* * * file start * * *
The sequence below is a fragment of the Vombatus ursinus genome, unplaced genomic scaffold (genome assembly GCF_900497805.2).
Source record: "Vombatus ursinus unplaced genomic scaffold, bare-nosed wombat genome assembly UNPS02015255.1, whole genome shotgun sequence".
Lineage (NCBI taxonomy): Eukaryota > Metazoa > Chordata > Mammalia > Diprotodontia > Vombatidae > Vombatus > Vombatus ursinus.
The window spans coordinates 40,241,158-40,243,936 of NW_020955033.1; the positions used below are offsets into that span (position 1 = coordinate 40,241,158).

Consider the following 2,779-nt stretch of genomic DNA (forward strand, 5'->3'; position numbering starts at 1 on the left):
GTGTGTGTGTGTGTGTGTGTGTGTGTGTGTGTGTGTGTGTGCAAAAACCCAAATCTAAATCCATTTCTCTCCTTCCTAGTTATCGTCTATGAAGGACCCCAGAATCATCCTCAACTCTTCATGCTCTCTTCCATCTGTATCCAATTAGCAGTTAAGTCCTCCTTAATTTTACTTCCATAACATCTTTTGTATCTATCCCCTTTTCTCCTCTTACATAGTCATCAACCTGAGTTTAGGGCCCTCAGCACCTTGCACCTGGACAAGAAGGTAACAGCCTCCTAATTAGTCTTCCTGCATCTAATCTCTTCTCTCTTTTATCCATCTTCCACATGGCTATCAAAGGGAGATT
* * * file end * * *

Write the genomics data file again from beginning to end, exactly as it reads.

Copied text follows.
The sequence below is a fragment of the Vombatus ursinus genome, unplaced genomic scaffold (genome assembly GCF_900497805.2).
Source record: "Vombatus ursinus unplaced genomic scaffold, bare-nosed wombat genome assembly UNPS02015255.1, whole genome shotgun sequence".
Lineage (NCBI taxonomy): Eukaryota > Metazoa > Chordata > Mammalia > Diprotodontia > Vombatidae > Vombatus > Vombatus ursinus.
The window spans coordinates 40,241,158-40,243,936 of NW_020955033.1; the positions used below are offsets into that span (position 1 = coordinate 40,241,158).

Consider the following 2,779-nt stretch of genomic DNA (forward strand, 5'->3'; position numbering starts at 1 on the left):
GTGTGTGTGTGTGTGTGTGTGTGTGTGTGTGTGTGTGTGTGCAAAAACCCAAATCTAAATCCATTTCTCTCCTTCCTAGTTATCGTCTATGAAGGACCCCAGAATCATCCTCAACTCTTCATGCTCTCTTCCATCTGTATCCAATTAGCAGTTAAGTCCTCCTTAATTTTACTTCCATAACATCTTTTGTATCTATCCCCTTTTCTCCTCTTACATAGTCATCAACCTGAGTTTAGGGCCCTCAGCACCTTGCACCTGGACAAGAAGGTAACAGCCTCCTAATTAGTCTTCCTGCATCTAATCTCTTCTCTCTTTTATCCATCTTCCACATGGCTATCAAAGGGAGATT